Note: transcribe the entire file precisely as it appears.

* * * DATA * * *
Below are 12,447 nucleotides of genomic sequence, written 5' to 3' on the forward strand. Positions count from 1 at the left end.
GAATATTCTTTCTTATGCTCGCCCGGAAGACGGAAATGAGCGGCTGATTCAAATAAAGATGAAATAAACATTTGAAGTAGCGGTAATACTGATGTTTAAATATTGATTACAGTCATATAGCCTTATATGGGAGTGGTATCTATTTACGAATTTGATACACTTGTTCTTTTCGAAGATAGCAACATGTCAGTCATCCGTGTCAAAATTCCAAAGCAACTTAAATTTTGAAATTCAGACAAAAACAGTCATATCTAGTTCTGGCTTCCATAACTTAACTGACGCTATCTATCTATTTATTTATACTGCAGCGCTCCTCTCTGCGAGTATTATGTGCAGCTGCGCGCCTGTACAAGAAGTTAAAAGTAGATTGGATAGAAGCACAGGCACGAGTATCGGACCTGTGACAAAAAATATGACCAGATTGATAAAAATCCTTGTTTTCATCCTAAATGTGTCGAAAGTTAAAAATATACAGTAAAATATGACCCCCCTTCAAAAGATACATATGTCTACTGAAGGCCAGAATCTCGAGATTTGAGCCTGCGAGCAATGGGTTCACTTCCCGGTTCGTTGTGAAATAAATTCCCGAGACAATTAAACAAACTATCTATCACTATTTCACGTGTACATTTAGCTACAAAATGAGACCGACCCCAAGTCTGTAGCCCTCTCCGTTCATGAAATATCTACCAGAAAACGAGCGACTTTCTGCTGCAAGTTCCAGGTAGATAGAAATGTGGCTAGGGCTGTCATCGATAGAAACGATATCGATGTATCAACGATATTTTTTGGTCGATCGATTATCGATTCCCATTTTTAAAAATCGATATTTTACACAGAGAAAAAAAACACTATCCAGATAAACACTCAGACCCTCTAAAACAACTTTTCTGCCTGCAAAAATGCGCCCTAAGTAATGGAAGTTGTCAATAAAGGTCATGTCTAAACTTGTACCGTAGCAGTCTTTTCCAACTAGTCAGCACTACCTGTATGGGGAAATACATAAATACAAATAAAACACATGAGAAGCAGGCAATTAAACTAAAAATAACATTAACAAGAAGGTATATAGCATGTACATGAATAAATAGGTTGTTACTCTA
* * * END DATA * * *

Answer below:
Below are 12,447 nucleotides of genomic sequence, written 5' to 3' on the forward strand. Positions count from 1 at the left end.
GAATATTCTTTCTTATGCTCGCCCGGAAGACGGAAATGAGCGGCTGATTCAAATAAAGATGAAATAAACATTTGAAGTAGCGGTAATACTGATGTTTAAATATTGATTACAGTCATATAGCCTTATATGGGAGTGGTATCTATTTACGAATTTGATACACTTGTTCTTTTCGAAGATAGCAACATGTCAGTCATCCGTGTCAAAATTCCAAAGCAACTTAAATTTTGAAATTCAGACAAAAACAGTCATATCTAGTTCTGGCTTCCATAACTTAACTGACGCTATCTATCTATTTATTTATACTGCAGCGCTCCTCTCTGCGAGTATTATGTGCAGCTGCGCGCCTGTACAAGAAGTTAAAAGTAGATTGGATAGAAGCACAGGCACGAGTATCGGACCTGTGACAAAAAATATGACCAGATTGATAAAAATCCTTGTTTTCATCCTAAATGTGTCGAAAGTTAAAAATATACAGTAAAATATGACCCCCCTTCAAAAGATACATATGTCTACTGAAGGCCAGAATCTCGAGATTTGAGCCTGCGAGCAATGGGTTCACTTCCCGGTTCGTTGTGAAATAAATTCCCGAGACAATTAAACAAACTATCTATCACTATTTCACGTGTACATTTAGCTACAAAATGAGACCGACCCCAAGTCTGTAGCCCTCTCCGTTCATGAAATATCTACCAGAAAACGAGCGACTTTCTGCTGCAAGTTCCAGGTAGATAGAAATGTGGCTAGGGCTGTCATCGATAGAAACGATATCGATGTATCAACGATATTTTTTGGTCGATCGATTATCGATTCCCATTTTTAAAAATCGATATTTTACACAGAGAAAAAAAACACTATCCAGATAAACACTCAGACCCTCTAAAACAACTTTTCTGCCTGCAAAAATGCGCCCTAAGTAATGGAAGTTGTCAATAAAGGTCATGTCTAAACTTGTACCGTAGCAGTCTTTTCCAACTAGTCAGCACTACCTGTATGGGGAAATACATAAATACAAATAAAACACATGAGAAGCAGGCAATTAAACTAAAAATAACATTAACAAGAAGGTATATAGCATGTACATGAATAAATAGGTTGTTACTCTA